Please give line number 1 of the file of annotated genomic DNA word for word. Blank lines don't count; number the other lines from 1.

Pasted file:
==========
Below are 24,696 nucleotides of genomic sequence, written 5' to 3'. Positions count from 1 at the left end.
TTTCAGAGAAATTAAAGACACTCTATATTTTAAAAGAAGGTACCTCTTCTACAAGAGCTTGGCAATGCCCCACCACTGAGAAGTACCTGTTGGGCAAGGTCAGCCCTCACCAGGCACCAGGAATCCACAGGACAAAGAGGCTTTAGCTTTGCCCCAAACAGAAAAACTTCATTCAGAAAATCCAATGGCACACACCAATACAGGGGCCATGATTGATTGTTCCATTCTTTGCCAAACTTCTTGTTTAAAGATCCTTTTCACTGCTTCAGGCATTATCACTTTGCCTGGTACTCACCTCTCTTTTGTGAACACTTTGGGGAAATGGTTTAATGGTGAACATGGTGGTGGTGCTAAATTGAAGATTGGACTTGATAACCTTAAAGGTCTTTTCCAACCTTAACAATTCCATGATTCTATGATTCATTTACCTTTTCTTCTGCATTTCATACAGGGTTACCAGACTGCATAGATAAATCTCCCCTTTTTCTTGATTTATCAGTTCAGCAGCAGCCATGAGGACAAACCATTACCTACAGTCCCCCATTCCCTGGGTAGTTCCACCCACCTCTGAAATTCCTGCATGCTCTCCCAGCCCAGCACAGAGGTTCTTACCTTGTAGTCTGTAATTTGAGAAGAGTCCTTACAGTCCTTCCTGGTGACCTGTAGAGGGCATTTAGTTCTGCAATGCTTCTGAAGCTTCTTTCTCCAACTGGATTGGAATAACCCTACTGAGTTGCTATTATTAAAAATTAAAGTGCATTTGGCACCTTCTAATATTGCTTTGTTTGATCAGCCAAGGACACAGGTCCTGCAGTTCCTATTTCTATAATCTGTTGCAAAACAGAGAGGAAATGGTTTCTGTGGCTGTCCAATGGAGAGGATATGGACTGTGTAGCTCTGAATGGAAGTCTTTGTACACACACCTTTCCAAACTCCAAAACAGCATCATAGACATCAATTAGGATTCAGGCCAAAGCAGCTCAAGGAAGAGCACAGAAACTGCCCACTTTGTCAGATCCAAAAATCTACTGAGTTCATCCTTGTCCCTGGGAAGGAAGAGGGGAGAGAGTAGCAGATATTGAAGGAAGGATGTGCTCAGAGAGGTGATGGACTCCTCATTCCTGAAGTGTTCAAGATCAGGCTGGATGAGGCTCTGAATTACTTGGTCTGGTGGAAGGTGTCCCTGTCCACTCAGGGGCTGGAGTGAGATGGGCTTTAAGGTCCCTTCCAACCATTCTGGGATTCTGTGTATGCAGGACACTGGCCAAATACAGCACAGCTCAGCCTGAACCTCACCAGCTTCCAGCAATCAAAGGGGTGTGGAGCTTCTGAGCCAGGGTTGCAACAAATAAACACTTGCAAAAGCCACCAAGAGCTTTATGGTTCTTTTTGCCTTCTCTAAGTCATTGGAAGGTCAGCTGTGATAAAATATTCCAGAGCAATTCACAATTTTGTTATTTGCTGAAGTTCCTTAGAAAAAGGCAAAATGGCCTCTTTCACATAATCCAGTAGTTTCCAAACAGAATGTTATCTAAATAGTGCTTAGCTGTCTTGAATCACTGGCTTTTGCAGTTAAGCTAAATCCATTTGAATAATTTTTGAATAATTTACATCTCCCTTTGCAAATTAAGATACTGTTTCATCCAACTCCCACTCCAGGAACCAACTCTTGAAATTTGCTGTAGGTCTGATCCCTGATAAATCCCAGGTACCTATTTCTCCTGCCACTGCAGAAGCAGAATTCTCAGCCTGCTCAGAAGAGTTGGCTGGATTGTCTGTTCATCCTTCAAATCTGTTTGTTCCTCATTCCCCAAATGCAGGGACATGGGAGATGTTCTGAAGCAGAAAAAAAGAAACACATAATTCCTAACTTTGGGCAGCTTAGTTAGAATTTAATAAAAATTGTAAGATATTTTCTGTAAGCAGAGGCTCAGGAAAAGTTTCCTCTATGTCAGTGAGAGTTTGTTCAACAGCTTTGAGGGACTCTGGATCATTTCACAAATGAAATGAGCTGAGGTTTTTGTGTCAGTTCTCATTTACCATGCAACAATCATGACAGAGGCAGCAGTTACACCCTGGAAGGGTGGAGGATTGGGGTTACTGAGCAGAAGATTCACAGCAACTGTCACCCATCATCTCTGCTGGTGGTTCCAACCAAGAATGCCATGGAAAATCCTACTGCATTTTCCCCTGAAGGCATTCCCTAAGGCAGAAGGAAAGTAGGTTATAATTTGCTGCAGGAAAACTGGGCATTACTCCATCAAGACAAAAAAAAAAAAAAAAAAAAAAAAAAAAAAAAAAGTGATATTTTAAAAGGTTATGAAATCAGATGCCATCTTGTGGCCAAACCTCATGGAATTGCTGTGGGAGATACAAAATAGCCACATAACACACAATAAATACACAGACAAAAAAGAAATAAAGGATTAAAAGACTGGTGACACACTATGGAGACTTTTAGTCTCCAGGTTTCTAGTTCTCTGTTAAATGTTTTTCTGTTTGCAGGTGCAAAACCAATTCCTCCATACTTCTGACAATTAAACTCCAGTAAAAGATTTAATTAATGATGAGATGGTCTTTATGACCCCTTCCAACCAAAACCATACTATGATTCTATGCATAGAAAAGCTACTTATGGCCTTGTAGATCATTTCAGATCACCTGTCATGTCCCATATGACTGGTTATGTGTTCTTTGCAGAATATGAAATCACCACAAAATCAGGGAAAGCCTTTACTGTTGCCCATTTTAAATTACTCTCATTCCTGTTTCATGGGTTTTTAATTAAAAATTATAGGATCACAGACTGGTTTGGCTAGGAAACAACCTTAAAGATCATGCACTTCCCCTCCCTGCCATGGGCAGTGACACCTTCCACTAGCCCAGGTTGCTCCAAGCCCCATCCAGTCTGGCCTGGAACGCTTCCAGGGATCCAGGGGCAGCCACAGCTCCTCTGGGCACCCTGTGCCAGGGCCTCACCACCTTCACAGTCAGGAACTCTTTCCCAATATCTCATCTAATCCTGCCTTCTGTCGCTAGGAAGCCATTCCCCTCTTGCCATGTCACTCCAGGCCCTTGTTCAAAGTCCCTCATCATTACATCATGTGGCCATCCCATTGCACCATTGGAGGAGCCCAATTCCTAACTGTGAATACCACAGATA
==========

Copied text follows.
Below are 24,696 nucleotides of genomic sequence, written 5' to 3'. Positions count from 1 at the left end.